Transgrid, the transmission network owner in the Australian state of New South Wales, has started building its section of the AUD 2.3 billion ($1.64 billion) Project EnergyConnect. The high-voltage electricity transmission interconnector will link power grids across three states, unlocking gigawatts of planned renewables.
Transgrid has confirmed that work has begun on the New South Wales section of the 900-kilometer Project EnergyConnect, which will link the grids of New South Wales, South Australia, and Victoria, while supporting the development of new wind, solar and energy storage projects.
Project EnergyConnect, a joint venture between Transgrid and South Australian network operator ElectraNet, will link Wagga Wagga, New South Wales, to Robertstown, South Australia. It will also include an additional “spur” link in northwestern Victoria. The interconnector will provide 800 MW of nominal transfer capacity in both directions and is expected to unlock about 5.3 GW of new renewable energy projects.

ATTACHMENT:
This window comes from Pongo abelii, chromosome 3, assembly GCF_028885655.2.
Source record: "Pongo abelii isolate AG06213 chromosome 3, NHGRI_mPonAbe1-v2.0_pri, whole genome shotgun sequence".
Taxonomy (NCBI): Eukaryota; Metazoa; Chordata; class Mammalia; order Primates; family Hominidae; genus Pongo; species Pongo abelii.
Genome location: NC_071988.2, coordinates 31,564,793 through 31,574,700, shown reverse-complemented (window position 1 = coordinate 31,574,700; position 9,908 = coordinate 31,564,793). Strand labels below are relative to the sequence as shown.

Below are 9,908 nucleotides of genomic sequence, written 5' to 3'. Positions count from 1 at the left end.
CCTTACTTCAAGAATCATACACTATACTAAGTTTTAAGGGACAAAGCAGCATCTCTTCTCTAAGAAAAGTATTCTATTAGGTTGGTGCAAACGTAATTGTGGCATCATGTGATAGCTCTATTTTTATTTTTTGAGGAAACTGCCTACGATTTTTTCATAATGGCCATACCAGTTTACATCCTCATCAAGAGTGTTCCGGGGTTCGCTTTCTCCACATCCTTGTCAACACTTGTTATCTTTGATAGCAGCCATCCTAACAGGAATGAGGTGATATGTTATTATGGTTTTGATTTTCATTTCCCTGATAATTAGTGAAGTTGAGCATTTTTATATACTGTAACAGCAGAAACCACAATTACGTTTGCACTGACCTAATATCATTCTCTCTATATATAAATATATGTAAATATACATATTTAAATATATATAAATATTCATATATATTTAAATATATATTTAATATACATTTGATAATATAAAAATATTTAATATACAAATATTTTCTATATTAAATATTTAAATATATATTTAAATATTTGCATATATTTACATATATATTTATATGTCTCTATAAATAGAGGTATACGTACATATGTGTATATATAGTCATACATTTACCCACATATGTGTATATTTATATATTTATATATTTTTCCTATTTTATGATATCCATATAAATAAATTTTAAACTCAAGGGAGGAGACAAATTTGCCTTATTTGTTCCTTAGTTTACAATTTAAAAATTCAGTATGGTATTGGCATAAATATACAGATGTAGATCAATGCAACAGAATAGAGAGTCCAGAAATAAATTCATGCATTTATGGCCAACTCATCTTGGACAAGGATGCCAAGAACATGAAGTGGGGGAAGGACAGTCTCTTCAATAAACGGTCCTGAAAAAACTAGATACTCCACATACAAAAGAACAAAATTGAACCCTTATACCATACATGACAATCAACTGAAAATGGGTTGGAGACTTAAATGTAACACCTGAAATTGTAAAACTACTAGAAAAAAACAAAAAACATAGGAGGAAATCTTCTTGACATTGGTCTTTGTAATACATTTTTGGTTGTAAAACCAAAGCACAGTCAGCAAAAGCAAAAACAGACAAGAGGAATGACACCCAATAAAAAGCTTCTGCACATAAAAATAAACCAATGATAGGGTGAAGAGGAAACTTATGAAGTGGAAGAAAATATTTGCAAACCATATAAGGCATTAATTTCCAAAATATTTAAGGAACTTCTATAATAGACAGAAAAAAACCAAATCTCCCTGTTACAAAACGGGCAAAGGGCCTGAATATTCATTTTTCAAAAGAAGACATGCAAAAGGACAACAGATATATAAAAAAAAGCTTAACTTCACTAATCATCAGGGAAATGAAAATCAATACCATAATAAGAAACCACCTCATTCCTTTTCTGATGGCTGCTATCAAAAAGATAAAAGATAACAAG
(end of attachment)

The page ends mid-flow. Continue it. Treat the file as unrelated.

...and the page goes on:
The project is a critical link in the National Electricity Market (NEM), with proponents claiming it will enhance power system security. Transgrid CEO Brett Redman said the project “will help deliver the grid of the future.” He also said the project, Australia’s biggest electricity interconnector to date, will increase wholesale electricity competition and help drive down electricity prices.
ElectraNet Interim Chief Executive Rainer Korte said the project will improve energy security in all states, while accelerating the transition to a grid based around wind, solar and storage.
“EnergyConnect is a landmark project of national significance that will enable more renewable energy and improve the affordability, reliability, and security of electricity supply,” he said.
Project EnergyConnect will involve the installation of more than 9,000 kilometers of cabling, and the erection of 1,500 new transmission towers, using more than 30,000 tons of steel. Construction of the eastern portion of the project is expected to start in 2023, with the full project set for completion by 2024.
Author: David Carroll